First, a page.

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Related FAQs: Remoras

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/A Diversity of Aquatic Life

The Remoras, Family Echeneidae, Rough-Housers in Aquariums For Sure!

Bob Fenner

Echeneis naucrates

Some free-living, others commensals, still other species of remoras should be considered parasitic... "living in or on other species where they derive nutrition, or protection, harming their hosts to degrees". Too rough and tough additions for all but the hugest, most dynamic fish only systems.

Echeneis naucrates Linnaeus 1758, the Remora or Sharksucker. Circumtropical. To 110 cm. in length. Most noted for their modified dorsal fin attachment organ, by which they join temporarily with a variety of hosts (whales, dolphins, ships, divers...). Even used by humans for a fishing tool! A free-swimming small individual in Fiji and a larger pair swimming about in the Bahamas.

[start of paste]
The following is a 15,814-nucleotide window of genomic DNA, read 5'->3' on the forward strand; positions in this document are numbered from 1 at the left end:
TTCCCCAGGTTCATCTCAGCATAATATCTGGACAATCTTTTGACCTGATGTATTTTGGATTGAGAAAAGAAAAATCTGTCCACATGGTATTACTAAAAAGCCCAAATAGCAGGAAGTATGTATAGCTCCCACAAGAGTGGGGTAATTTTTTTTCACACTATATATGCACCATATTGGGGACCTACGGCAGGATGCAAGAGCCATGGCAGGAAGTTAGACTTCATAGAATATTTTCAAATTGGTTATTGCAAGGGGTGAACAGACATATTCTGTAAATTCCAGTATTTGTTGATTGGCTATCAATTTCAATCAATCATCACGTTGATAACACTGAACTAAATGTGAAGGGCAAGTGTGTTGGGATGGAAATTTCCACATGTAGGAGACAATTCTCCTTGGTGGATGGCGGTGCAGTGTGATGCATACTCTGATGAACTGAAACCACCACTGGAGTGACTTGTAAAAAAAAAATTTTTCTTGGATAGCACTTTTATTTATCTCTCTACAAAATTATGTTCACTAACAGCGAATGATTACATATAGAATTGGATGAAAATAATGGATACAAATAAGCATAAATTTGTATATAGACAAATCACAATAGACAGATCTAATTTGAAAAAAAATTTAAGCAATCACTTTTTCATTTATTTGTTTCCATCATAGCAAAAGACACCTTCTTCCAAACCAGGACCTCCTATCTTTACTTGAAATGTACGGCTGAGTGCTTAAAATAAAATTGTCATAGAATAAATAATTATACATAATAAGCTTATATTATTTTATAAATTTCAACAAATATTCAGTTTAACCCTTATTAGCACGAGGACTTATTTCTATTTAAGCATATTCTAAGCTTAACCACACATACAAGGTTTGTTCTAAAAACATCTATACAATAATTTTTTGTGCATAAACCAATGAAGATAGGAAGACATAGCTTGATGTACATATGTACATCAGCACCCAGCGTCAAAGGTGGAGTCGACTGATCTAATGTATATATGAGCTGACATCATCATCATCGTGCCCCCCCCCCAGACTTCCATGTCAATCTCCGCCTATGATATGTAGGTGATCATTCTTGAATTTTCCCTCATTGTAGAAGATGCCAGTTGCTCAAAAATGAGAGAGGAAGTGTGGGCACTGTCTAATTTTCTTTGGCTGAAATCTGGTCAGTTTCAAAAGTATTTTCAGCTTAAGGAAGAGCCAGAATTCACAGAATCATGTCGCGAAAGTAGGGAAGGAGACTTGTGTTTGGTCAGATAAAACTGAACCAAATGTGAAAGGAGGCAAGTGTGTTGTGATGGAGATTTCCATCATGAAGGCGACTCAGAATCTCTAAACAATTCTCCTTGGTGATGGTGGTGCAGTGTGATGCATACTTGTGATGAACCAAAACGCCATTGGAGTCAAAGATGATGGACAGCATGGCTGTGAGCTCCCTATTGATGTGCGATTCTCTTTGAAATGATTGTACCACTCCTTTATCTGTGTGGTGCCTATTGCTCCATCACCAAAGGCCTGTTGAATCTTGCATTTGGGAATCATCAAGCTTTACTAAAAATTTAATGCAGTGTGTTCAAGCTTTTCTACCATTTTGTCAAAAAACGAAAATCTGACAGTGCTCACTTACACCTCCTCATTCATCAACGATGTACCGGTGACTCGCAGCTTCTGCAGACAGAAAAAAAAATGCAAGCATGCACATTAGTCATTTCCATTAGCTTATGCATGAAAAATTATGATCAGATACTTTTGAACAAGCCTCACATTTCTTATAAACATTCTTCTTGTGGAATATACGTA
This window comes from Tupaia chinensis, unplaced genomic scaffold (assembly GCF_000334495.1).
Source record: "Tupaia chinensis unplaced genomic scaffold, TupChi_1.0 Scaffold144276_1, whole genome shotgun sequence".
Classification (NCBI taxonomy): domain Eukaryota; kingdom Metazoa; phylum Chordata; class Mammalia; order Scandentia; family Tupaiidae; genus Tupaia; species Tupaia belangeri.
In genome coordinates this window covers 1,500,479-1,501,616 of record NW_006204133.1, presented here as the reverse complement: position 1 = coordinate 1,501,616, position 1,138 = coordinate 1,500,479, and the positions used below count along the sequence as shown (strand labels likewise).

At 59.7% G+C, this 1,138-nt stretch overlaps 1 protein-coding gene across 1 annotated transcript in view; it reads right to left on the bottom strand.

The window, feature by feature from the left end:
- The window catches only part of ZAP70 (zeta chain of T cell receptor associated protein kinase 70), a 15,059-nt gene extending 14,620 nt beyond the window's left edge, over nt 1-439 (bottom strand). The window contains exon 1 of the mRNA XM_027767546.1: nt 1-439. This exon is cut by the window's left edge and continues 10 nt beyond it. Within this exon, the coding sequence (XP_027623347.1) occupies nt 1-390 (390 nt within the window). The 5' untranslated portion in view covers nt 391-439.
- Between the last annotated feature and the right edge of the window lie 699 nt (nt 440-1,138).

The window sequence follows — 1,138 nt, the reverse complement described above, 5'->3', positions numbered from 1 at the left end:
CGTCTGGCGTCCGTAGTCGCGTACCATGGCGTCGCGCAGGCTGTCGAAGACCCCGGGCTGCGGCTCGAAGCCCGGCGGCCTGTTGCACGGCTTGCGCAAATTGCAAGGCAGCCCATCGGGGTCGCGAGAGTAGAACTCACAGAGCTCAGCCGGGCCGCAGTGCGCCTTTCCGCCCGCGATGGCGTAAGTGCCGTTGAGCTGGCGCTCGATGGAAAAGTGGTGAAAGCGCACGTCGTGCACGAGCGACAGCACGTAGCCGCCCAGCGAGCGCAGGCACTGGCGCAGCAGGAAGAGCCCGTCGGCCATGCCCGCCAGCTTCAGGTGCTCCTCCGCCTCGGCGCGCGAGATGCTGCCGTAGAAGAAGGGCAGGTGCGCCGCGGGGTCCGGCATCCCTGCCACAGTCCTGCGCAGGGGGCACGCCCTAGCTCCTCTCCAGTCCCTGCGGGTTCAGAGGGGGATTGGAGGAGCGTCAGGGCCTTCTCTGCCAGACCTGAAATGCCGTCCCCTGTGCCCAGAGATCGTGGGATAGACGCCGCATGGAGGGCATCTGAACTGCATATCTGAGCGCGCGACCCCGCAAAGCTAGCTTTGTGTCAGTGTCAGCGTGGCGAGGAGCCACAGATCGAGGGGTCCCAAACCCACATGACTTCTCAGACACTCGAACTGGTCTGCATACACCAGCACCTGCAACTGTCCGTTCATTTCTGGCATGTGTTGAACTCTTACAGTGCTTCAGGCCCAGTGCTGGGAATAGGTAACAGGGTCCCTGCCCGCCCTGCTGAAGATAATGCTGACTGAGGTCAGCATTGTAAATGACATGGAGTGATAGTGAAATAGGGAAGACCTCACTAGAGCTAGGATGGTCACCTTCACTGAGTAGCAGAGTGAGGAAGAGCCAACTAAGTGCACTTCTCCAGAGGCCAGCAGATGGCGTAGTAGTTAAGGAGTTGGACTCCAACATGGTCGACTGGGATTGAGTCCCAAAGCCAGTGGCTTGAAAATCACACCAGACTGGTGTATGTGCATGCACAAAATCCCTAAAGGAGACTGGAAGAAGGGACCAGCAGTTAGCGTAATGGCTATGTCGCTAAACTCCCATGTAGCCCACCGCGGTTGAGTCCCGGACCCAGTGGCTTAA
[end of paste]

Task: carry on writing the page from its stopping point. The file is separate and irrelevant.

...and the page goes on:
Echeneis neucratoides Zuiew 1786, the Sharksucker. West Atlantic, Massachusetts to N. South America. To 75 cm. Distinguished from its congener in the TWA by its broader white caudal markings. Here in Jamaica.

http://fishbase.sinica.edu.tw/Summary/speciesSummary.php?ID=3543&genusname=Echeneis&speciesname=neucratoides

Bibliography/Further Reading:

Donovan, Paul. 1997. Remoras: Traveling companions. TFH 3/97.

Hemdal, Jay. 1985. The Remora (Echeneis naucrates) FAMA 11/85.



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